Aspirations are easier to understand on an individual basis than on a group level.  Appalachians, as individuals, aspire to achieve degrees, to formulate change, to protect the culture and the environment, to be the best we can be.  As a culture, our aspirations may be more difficult to enumerate.  The members of the Appalachian Culture seem to be divided into two separate groups according to what they, as individuals, prefer to see happen in the region, especially along environmental lines.  Those of us who wish to protect the land and the culture aspire to stop strip mining, clear cut logging, and fracking of oil and gas wells.  Those who continue to be dependent on those industries for a living seem to fall into believing the propaganda of the outside corporations and defend the destruction.  But the real answer to bringing these two divisions and their aspirations into sync lies with education.  As a culture, we need to aspire to promulgate education on the long term damage such practices do to the environment. 

Material possessions is the next ingredient in Kabagarama's diagram.  Material possessions such as quilts, dulcimers, hickory bottom chairs, and Grandma's jewelry are often seen as symbols of Appalachian Culture.  But a broader picture of the material possessions also includes the land and institutions of the region.  Private individuals tend to do a good job of protecting material possessions in direct negative correlation with how many possessions they own.  The less we have the better we tend to protect it.  The more we have the less we seem to care about it. And in dealing with land in Appalachia, this concept has been too clearly demonstrated all across the region.  Individuals who have been fortunate enough to own large amounts of land in Appalachia have had more of a tendency to fail to protect it.  Quite often families who owned an entire hollow have been willing to sell mineral rights and allow destruction of natural resources so long as the destruction was around the curve and out of sight of the house.  As a result, mountain top removal and other mineral extraction efforts have destroyed hundreds of thousands of acres in Appalachia.
I will discuss the next two elements of Kabagarama's diagram, norms and attitudes, simultaneously since they are closely related.  Social norms in Appalachia have changed tremendously over my lifetime in correlation to the increased exposure to the outside dominant culture.  This is especially true with respect to exposure to television, the Internet, and superhighways. It is also reflected in changes in religious practice. Old norms such as shaking hands, providing a meal to a stranger, and speaking out against immoral behaviors have decreased greatly in the last 25 to 50 years.  In some ways that failure to speak out is tied into the increased drug abuse, teen pregnancy, and illegitimacy rates in Appalachia.  Norms and attitudes affect laws, courts, churches, schools, factories, hospitals, and every other institution in the region.  That which is viewed as normative, normal, or common place is tolerated.  That which is perceived as abnormal, unnatural, or uncommon is not tolerated. Attitudes toward trade unionism, which was once popular in Appalachia, have changed to somewhat negative perceptions.  This is partly tied to the widespread campaigns by the coal industry to create fears of job losses in the work force and the community in order to defend strip mining.  It is also tied to the recent extended period of financial good times across the nation. Trade unions were at their strongest in Appalachia and the rest of the country only when workers were suffering enough to see no danger in speaking out.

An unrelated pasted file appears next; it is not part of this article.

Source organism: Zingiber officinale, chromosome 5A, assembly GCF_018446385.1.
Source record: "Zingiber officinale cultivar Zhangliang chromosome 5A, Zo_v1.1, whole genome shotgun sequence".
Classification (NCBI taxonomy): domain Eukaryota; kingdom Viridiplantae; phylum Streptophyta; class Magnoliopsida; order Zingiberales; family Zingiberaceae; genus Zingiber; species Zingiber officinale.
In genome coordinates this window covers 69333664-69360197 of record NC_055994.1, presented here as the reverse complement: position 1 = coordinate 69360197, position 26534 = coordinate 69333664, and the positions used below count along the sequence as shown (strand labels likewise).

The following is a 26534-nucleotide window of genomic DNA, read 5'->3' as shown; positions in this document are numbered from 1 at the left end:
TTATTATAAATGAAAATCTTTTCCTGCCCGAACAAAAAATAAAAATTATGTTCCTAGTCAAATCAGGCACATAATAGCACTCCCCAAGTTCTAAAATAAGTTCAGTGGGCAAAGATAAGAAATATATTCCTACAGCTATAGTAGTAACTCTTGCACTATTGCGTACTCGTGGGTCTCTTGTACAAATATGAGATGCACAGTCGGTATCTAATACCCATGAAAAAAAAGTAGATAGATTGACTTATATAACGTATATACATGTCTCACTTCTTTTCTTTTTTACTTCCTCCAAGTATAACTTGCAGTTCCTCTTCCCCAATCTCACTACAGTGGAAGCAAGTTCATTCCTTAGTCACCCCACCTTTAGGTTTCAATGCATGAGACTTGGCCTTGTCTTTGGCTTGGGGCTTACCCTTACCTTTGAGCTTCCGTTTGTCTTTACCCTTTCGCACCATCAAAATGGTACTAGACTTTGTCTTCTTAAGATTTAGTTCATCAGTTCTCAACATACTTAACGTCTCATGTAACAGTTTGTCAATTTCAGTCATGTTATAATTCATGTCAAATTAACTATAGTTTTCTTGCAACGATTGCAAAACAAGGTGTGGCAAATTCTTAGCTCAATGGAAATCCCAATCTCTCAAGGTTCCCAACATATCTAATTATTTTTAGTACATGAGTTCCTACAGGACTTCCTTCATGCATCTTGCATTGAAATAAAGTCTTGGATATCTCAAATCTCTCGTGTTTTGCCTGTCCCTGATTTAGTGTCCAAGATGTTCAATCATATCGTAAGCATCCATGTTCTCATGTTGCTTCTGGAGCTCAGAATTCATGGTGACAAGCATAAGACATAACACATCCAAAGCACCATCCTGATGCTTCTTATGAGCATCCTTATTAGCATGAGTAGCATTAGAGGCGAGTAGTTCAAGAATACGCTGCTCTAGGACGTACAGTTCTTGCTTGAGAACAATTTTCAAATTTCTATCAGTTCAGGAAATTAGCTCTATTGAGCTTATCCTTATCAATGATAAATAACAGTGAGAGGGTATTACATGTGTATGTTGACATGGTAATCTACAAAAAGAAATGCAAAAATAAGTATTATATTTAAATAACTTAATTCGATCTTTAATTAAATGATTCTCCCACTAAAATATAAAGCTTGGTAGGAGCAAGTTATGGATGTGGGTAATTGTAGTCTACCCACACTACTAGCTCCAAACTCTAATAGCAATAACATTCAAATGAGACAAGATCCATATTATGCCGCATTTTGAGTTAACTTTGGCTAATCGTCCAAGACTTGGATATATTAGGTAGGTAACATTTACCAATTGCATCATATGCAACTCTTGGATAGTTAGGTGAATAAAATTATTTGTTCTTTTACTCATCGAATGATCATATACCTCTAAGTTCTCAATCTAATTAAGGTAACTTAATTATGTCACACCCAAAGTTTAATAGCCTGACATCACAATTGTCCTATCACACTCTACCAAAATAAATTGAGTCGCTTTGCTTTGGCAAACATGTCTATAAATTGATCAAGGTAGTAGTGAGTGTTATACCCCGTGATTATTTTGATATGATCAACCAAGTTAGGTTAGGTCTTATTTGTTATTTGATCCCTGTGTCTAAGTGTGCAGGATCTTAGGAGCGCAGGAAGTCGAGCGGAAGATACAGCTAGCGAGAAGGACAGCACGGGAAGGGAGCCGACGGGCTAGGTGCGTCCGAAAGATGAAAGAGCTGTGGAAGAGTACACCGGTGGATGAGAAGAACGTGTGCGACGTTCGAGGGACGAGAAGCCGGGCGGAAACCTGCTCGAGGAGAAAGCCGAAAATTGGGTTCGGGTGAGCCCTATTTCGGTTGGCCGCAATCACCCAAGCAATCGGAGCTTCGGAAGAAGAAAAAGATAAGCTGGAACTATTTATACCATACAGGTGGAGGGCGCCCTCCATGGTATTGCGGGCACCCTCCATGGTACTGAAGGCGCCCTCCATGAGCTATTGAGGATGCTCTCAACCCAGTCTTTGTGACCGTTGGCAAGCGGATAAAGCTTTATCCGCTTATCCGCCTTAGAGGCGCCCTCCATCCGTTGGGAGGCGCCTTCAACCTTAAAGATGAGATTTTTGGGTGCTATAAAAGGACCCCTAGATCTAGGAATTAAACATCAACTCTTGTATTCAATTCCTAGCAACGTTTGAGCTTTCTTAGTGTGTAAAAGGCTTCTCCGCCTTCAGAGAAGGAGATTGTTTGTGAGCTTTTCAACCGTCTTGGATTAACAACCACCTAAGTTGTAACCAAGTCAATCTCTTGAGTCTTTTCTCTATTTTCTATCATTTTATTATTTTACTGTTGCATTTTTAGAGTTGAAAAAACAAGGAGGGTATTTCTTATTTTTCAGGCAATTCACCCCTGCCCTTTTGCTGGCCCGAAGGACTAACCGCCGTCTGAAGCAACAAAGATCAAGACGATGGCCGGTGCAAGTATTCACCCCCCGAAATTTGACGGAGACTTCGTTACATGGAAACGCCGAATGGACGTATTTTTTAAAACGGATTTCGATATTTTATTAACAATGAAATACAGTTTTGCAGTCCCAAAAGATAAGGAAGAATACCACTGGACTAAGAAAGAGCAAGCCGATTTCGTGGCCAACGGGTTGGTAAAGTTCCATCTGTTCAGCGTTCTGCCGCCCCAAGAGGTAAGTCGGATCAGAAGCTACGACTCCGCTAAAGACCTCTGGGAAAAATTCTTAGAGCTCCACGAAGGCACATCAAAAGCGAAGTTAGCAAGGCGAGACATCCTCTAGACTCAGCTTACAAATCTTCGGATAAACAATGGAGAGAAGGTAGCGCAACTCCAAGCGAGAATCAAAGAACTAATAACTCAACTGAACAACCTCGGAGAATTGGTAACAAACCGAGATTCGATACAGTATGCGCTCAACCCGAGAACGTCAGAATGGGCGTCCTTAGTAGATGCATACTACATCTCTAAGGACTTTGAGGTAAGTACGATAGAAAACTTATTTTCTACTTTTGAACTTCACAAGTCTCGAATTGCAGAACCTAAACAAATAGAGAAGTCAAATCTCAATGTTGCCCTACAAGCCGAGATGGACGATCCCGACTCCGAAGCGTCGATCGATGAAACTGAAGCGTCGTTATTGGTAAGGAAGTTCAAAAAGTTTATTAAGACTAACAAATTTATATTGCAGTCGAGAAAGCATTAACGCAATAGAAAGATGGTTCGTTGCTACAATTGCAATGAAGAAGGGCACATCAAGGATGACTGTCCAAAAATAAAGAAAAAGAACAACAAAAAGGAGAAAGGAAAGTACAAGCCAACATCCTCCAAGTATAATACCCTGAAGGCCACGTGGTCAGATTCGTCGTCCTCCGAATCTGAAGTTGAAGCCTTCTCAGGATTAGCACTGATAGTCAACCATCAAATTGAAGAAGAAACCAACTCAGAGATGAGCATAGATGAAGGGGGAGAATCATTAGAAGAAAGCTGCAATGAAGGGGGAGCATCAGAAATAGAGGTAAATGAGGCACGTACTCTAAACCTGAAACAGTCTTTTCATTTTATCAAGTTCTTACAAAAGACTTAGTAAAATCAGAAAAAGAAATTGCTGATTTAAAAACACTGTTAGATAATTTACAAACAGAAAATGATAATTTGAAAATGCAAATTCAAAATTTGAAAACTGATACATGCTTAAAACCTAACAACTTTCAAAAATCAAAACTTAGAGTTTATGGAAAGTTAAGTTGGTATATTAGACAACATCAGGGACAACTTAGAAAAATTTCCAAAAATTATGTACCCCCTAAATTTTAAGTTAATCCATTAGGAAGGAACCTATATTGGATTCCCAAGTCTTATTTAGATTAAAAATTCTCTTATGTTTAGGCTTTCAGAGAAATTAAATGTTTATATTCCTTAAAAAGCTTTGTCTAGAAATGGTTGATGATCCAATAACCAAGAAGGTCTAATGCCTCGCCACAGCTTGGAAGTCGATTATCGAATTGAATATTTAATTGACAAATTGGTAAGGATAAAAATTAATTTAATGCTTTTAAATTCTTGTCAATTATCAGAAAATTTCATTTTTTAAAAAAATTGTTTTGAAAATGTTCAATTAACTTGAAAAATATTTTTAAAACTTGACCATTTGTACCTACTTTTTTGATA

Laws, the next segment of the Kabagarama diagram, are rooted in societal and cultural norms and attitudes.  To be somewhat simplistic about it and to repeat myself somewhat, that which is within norms is tolerated.  That which is outside the norms of a culture or society is frowned upon in the simplest form of rejection.  It is legislated against in the most stringent form of rejection.  As norms and attitudes have changed in Appalachia and our culture and society have become generally more permissive, our laws have reflected those changes. Many jurisdictions which once were dry with regard to alcohol are now wet.  Laws forbidding certain sexual practices between consenting adults have nearly disappeared from the books in most Appalachian states.  Marijuana and prescription abuse have replaced moonshining as the most prevalent form of substance related changes.  And in many areas recently due to the rise in drug abuse related burglaries and robberies, it has trended toward tacit permission to shoot criminals on private property being granted to home owners by law enforcement agencies and courts. By tacit permission, I mean that it is now common for law enforcement to give wide latitude to the homeowner to protect property and life especially at times when intruders are actually inside the home.  Within 20 miles of my home on this past Christmas day, a homeowner killed a burglar with a knife and no charges were pressed. Just a day or so ago, a similar case happened in Oklahoma in which an 18 year old widow killed a man attempting to steal her dead husband's remaining medication.  These types of changes in the interpretation and enforcement of laws in Appalachia will eventually be legislated.  At this time the changes are taking place in response to criminal emergencies across the region. Laws have historically been rooted in religious beliefs in the Appalachian region.  Today, it is less common for that to be the case.  Trends in Appalachia are toward legal changes rooted in statistics and social research.  But the bottom line will always be that laws are rooted in societal norms.